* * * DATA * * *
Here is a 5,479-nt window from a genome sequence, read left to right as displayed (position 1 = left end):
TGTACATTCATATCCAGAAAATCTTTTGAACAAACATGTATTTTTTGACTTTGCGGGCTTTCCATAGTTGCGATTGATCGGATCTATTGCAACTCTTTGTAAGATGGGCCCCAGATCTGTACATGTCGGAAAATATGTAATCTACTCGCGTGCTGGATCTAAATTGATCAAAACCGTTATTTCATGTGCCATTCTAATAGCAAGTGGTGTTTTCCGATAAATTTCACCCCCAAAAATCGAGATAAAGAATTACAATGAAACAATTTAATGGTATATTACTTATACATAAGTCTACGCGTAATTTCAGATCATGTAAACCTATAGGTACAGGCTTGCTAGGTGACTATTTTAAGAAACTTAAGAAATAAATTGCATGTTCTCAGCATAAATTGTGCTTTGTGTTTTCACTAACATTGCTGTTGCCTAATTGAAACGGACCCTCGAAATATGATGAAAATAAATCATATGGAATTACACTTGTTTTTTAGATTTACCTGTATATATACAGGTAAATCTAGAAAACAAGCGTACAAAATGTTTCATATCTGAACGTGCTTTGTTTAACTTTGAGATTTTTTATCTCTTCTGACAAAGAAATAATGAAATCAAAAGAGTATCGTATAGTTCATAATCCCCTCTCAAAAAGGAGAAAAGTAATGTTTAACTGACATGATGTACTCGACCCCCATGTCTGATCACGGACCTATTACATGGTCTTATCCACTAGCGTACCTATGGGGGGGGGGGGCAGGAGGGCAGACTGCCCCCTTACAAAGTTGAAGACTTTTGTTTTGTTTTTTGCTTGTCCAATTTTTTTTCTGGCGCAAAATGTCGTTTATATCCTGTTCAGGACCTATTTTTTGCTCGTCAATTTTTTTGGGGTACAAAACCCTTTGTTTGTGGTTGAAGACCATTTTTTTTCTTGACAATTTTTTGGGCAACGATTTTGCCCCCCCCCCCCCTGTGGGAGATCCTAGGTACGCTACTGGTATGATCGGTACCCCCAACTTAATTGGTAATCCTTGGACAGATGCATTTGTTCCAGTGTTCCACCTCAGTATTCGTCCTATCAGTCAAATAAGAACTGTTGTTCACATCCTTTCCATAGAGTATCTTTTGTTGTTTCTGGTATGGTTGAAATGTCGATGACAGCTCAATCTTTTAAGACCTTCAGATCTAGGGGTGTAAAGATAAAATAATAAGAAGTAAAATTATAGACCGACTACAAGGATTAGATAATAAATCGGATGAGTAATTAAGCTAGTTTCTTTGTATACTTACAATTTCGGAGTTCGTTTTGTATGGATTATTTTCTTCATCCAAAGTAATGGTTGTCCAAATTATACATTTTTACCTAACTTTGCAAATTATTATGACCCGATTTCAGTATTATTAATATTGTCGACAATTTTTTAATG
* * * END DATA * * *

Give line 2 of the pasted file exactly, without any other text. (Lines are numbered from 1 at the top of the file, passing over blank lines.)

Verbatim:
TGTACATTCATATCCAGAAAATCTTTTGAACAAACATGTATTTTTTGACTTTGCGGGCTTTCCATAGTTGCGATTGATCGGATCTATTGCAACTCTTTGTAAGATGGGCCCCAGATCTGTACATGTCGGAAAATATGTAATCTACTCGCGTGCTGGATCTAAATTGATCAAAACCGTTATTTCATGTGCCATTCTAATAGCAAGTGGTGTTTTCCGATAAATTTCACCCCCAAAAATCGAGATAAAGAATTACAATGAAACAATTTAATGGTATATTACTTATACATAAGTCTACGCGTAATTTCAGATCATGTAAACCTATAGGTACAGGCTTGCTAGGTGACTATTTTAAGAAACTTAAGAAATAAATTGCATGTTCTCAGCATAAATTGTGCTTTGTGTTTTCACTAACATTGCTGTTGCCTAATTGAAACGGACCCTCGAAATATGATGAAAATAAATCATATGGAATTACACTTGTTTTTTAGATTTACCTGTATATATACAGGTAAATCTAGAAAACAAGCGTACAAAATGTTTCATATCTGAACGTGCTTTGTTTAACTTTGAGATTTTTTATCTCTTCTGACAAAGAAATAATGAAATCAAAAGAGTATCGTATAGTTCATAATCCCCTCTCAAAAAGGAGAAAAGTAATGTTTAACTGACATGATGTACTCGACCCCCATGTCTGATCACGGACCTATTACATGGTCTTATCCACTAGCGTACCTATGGGGGGGGGGGGCAGGAGGGCAGACTGCCCCCTTACAAAGTTGAAGACTTTTGTTTTGTTTTTTGCTTGTCCAATTTTTTTTCTGGCGCAAAATGTCGTTTATATCCTGTTCAGGACCTATTTTTTGCTCGTCAATTTTTTTGGGGTACAAAACCCTTTGTTTGTGGTTGAAGACCATTTTTTTTCTTGACAATTTTTTGGGCAACGATTTTGCCCCCCCCCCCCCTGTGGGAGATCCTAGGTACGCTACTGGTATGATCGGTACCCCCAACTTAATTGGTAATCCTTGGACAGATGCATTTGTTCCAGTGTTCCACCTCAGTATTCGTCCTATCAGTCAAATAAGAACTGTTGTTCACATCCTTTCCATAGAGTATCTTTTGTTGTTTCTGGTATGGTTGAAATGTCGATGACAGCTCAATCTTTTAAGACCTTCAGATCTAGGGGTGTAAAGATAAAATAATAAGAAGTAAAATTATAGACCGACTACAAGGATTAGATAATAAATCGGATGAGTAATTAAGCTAGTTTCTTTGTATACTTACAATTTCGGAGTTCGTTTTGTATGGATTATTTTCTTCATCCAAAGTAATGGTTGTCCAAATTATACATTTTTACCTAACTTTGCAAATTATTATGACCCGATTTCAGTATTATTAATATTGTCGACAATTTTTTAATG